Nelson Mandela once said, "We owe our children, the most vulnerable citizens in our society, a life free of violence and fear."
That phrase from the Noble Prize-winning global beacon should be our only mandate as we address the incendiary situation along the border as desperate droves of children fleeing violence in Central America for the refuge of the United States are met with an often impenetrable fence of antipathy.
Conversely, America has had a recent history of empathy for refugees fleeing. But that was then...
This isn't 1980 when the Refugee Act signed by President Jimmy Carter welcomed more than 3 million mostly Central Americans to be provided with protection and the opportunity to establish a life in America after escaping violence in their home countries.
And this isn't 1997 when the Nicaraguan Adjustment and Central American Relief Act (NACARA) led by Republican Congressman Lincoln Diaz Balart under Speaker Newt Gingrich provided amnesty to 150,000 Nicaraguans, 5,000 Cubans, 200,000 El Salvadorans, and 50,000 Guatemalans.
This isn't even 2008 when, at the end of the Bush administration, led by President Bush, Congress easily passed the Trafficking Victims Protection Action Act, which at this point is the only straw to which the current surge of young refugees are grasping.
No, this is 2014 when armed militia head to the border to "protect" our country from toddlers in diapers and tattered Dora T-shirts. This is 2014 when hundreds of angry protesters in Murietta, California, chant "USA, USA, USA" and "go home" while blocking a busload of hungry, tired, lonely children from a long journey trying to make it to a holding center in search of a concrete floor to serve as a bed, and hopefully a bit of empathy as a pillow. (They never made it to the center and the protesters celebrated as the bus turned around with no destination in sight.)
This is 2014 when a bipartisan effort is being forged to change the 2008 Bush-led law to expedite the removal of the refugee children. It's also an era when a 2016 Democratic presidential front-runner flatly responded "send them back" when asked about the crisis during a recent CNN interview. And a time when Texas Governor Rick Perry is calling for 1,000 National Guard to protect the borders. Can't we protect the borders AND protect the refugee children?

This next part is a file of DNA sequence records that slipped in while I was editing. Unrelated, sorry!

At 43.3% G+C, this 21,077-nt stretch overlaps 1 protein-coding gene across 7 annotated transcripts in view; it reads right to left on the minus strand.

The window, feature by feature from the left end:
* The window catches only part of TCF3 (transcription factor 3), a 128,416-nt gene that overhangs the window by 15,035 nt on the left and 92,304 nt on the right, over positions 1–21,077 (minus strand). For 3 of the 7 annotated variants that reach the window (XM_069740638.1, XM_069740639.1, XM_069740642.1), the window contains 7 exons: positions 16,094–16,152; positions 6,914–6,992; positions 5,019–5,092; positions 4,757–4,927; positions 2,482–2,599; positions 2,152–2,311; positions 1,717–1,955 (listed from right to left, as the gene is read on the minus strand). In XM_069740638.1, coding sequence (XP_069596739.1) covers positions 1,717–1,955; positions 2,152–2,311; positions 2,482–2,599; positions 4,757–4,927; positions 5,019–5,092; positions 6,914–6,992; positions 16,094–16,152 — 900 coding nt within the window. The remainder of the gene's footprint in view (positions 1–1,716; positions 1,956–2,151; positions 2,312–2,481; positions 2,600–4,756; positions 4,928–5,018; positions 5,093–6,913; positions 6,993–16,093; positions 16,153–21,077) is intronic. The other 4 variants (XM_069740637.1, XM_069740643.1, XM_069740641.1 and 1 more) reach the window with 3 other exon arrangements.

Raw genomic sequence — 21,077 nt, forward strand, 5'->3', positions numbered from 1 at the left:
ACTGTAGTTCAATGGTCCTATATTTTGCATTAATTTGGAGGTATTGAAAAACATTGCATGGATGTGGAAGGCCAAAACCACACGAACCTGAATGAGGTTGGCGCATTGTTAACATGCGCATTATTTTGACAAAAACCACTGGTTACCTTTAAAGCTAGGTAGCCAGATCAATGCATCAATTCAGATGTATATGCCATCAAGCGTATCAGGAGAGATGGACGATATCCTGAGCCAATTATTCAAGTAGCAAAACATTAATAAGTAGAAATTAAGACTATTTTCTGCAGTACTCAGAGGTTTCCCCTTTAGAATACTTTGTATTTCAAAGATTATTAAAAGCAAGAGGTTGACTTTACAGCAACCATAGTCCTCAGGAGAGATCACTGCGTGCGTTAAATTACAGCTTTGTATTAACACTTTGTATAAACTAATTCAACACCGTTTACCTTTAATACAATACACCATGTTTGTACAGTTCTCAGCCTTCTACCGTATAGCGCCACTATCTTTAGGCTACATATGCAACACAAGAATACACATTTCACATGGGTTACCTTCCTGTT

And make no mistake about it, they are refugees AND they are children.
Yet they are being depicted as aliens invading America in a way that would have scared Orson Welles back in the day. For instance, take note of Congressman Louie Gohmert's (R-TX) rant against this science-fiction-like form of child alien everyone is trying to protect us from when he said:
World English dictionary defines 'invasion' ... it's any encroachment or intrusion ... or advent of something harmful ... In the Constitution, it says that Congress has the authority to call for the military during times of invasion.
So, I guess that explains Rick Perry calling on the National Guard to keep these child "invaders" from destroying America.
These are refugee children.
Yes, the numbers are startling, more than 57,000 refugees since October and 90,000 by the end of the year. But they aren't coming to America to hang out at the mall or to try to get famous on a reality show like other kids. They are simply trying to survive. And as a parent of young children, I can't fathom the choice their parents had to and continue to make -- either a dangerous journey through Mexico led by often nefarious guides or "coyotes" where if they make it to the border they are met with vitriol, uncertainty and a continued arduous journey... or the barbarity which has infected their home countries like a deadly virus piling up an unthinkable body count. What would you choose if you were trying to keep your child alive amidst the crushing brutality of everyday life in these Central American countries?